A team of adoption law experts who visited Nepal in November found documents were routinely falsified and children’s homes were largely unregulated, with the interests of the child often not considered at all.

“A new law for inter-country adoption is needed. It should be integrated with a comprehensive law on child protection measures and national solutions for children without parental care,” said the report, from intergovernmental organisation The Hague Conference on Private International Law.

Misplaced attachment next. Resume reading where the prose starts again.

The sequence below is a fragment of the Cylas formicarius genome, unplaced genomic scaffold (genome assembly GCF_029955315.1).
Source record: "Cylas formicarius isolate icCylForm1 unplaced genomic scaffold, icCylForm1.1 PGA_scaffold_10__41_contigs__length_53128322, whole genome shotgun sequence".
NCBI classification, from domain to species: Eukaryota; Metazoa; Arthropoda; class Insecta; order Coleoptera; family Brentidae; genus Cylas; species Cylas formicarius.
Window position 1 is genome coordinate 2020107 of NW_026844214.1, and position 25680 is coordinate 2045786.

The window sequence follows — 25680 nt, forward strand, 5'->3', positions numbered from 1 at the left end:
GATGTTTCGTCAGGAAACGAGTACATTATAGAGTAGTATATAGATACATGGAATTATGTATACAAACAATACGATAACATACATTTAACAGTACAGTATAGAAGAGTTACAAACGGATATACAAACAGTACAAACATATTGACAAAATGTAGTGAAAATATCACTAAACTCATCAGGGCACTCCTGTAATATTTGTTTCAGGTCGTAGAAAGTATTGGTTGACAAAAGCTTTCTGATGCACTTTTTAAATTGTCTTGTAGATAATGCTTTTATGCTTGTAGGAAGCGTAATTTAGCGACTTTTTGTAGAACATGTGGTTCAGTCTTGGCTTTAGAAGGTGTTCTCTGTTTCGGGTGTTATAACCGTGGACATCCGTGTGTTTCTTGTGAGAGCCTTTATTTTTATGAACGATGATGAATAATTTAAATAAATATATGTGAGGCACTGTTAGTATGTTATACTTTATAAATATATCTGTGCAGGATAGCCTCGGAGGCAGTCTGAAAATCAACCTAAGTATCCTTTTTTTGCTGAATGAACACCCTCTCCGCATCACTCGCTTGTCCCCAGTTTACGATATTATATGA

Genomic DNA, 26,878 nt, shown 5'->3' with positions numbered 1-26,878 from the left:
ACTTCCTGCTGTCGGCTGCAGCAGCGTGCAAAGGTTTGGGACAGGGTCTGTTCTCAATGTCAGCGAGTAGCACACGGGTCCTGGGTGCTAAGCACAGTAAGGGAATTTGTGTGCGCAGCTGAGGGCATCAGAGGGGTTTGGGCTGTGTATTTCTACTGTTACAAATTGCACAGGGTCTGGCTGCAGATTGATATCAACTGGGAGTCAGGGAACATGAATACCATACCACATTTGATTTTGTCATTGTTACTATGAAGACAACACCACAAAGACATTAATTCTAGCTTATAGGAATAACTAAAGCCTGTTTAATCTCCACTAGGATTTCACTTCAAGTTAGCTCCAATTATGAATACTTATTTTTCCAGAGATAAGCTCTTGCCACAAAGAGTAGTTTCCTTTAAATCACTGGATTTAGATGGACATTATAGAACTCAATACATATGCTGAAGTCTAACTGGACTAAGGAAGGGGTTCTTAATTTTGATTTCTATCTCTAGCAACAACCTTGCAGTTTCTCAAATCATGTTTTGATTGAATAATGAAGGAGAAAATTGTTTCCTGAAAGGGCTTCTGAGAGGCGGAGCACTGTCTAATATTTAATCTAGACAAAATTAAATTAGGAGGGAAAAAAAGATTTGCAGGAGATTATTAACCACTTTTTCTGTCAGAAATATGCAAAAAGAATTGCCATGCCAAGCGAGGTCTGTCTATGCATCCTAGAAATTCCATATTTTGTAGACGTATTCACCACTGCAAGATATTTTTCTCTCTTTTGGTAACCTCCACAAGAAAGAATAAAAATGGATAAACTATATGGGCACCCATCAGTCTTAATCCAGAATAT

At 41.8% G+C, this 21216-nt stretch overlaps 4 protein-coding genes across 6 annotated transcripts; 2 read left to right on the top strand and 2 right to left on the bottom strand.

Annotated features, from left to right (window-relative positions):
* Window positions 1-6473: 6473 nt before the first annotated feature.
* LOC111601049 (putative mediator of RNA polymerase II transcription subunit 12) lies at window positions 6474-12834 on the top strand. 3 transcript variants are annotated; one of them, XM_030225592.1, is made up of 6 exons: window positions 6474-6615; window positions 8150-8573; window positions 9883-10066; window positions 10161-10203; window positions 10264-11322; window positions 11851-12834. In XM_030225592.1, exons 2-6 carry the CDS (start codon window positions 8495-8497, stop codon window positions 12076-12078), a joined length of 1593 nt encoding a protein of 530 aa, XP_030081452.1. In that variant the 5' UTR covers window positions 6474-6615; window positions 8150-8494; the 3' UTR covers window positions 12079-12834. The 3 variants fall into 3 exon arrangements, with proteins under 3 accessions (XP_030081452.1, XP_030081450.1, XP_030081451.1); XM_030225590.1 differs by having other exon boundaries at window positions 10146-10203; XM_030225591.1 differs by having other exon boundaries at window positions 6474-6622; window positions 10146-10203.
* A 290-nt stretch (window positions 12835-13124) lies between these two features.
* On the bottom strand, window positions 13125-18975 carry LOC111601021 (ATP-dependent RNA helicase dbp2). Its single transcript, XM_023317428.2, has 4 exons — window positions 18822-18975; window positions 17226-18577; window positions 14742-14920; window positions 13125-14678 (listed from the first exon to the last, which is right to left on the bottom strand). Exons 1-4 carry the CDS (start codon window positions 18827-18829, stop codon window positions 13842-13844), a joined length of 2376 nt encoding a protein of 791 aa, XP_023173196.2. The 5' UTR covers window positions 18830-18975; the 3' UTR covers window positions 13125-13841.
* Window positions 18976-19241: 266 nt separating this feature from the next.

“To undertake the necessary reform of the inter-country adoption system, a temporary suspension of adoptions will be necessary.”

Nepal first suspended international adoption in 2007 after reports that foreigners were paying up to $20,000 to adopt children, most of whom were not genuine orphans.

Child welfare campaigners say some were effectively trafficked out of the country by unscrupulous orphanages that falsified documents and lied to parents about where their children were being taken.

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